In some ways, this is actually an improvement on the previous film - it's not simply a lazy, beat-for-beat retread of the original 1993 film, some interesting concepts and ideas are touched upon (albeit not remotely explored in any meaningful or creative fashion), and it's more visually inspired, with a number of creatively designed and nice looking images from time to time - but this is also worse in other ways, in that it continues some of the weaker elements from the first Jurassic World, i.e. the over-reliance on weightless, unconvincing CGI, the lame central bickering back and forth between Chris Pratt & Bryce Dallas Howard, cartoonish human villains, and the hamfisted "animal rights" allegory thrust upon the dinosaurs - which is pretty hokey and obvious to begin with, but becomes even more muddled when we spend half the runtime of the film meant to be scared of these creatures. Are we meant to feel empathy for them or see them as a terrifying threat that needs to be defeated? Ya' can't have it both ways!

All in all, it's about on par with the rest of the sequels from this franchise: a passable, competent two-plus hours of mindless entertainment with some individually impressive set-pieces (and a pretty rad villain theme for the spooky new dino du jour: https://www.youtube.com/watch?v=yFD2LNxqgcY) that in no way comes close to matching the strengths of the original Jurassic Park whatsoever. I suppose of all the Jurassic sequels we've gotten, this one is by far the biggest "mixed bag" of the bunch, but I'd be lying if I said that didn't give me anything I felt was worthwhile. I just wish at least half of the effort put into the production design, effects, sound mixing, etc., went into the scripting and storytelling area:

Exec 1: "The Indoraptor is gonna look so badass silhouetted against the moon and then it's gonna do the doorknob thing with its big meaty claws, but to get into a little girl's bedroom to claw at her like Nosferatu and the music is gonna swell up and it's gonna look so fuggin RAD!"

Exec 2: "AW, sick! That's gonna look great, especially with the guy we got to direct. So who's the little girl and why is it after her?"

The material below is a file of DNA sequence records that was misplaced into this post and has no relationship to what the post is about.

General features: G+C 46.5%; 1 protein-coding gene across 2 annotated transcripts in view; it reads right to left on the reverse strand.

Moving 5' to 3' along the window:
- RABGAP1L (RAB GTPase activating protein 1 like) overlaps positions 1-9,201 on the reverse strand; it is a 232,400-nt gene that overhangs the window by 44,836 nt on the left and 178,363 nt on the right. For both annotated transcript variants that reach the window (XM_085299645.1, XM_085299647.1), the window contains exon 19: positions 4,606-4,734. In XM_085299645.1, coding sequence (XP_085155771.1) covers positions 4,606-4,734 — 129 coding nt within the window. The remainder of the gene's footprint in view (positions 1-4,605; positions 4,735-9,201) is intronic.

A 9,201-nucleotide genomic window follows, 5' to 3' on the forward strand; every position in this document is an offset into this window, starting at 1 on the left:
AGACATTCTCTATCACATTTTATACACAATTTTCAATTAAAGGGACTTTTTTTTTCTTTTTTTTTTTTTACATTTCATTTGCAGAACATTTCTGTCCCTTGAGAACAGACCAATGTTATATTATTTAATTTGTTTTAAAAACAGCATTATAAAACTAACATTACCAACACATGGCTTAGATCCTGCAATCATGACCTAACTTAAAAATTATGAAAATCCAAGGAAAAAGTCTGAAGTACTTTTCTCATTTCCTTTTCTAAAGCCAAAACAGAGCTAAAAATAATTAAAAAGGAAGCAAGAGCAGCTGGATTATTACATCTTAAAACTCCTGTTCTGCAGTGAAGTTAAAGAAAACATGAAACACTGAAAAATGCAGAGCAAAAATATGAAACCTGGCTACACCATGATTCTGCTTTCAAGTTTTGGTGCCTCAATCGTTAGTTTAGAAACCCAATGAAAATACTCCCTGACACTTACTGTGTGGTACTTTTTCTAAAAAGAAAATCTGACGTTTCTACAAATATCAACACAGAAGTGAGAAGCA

Exec 1:"...I'm sorry, what?"
Last edited by Good_Will_Harding on June 26th, 2018, 4:41 am, edited 1 time in total.

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#1608

Post by matthewscott8 » June 28th, 2018, 9:41 am

RedHawk10 on Jun 22 2018, 03:34:14 PM wrote:
matthewscott8 on Jun 22 2018, 11:55:21 AM wrote:
RedHawk10 on Jun 22 2018, 02:48:43 AM wrote:^ I've still got to see that one, heard pretty much nothing but good things about it so far. Although I think Tokyo Tribe will be next for my Sono quest - it'll be my 10th film from him.
Sono seems to be very versatile. I found Antiporno almost unwatchable. However The Whispering Star went straight into my top 10 movies of all time.
Not seen The Whispering Star, but hearing that skyrockets my interest - you've got really interesting and unique taste in movies. Do you generally love Sono's work or is that film just a big outlier?
Watching Sono's movies is a very up and down experience for me, Tokyo Tribe and Love Exposure are favourite movies of mine. But for every one of those I see one I hate, and Cold Fish I would possibly classify amongst the worst movies I have ever seen.

It's worth pointing out that The Whispering Star is slow, contemplative and compassionate, so Sono's tempo can definitely shift about.

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#1609

Post by blueboybob » July 4th, 2018, 5:09 pm

I dont knwo the thread for this so please forgive me.

I just watched "Death of a Cyclist" -- https://www.imdb.com/title/tt0048394/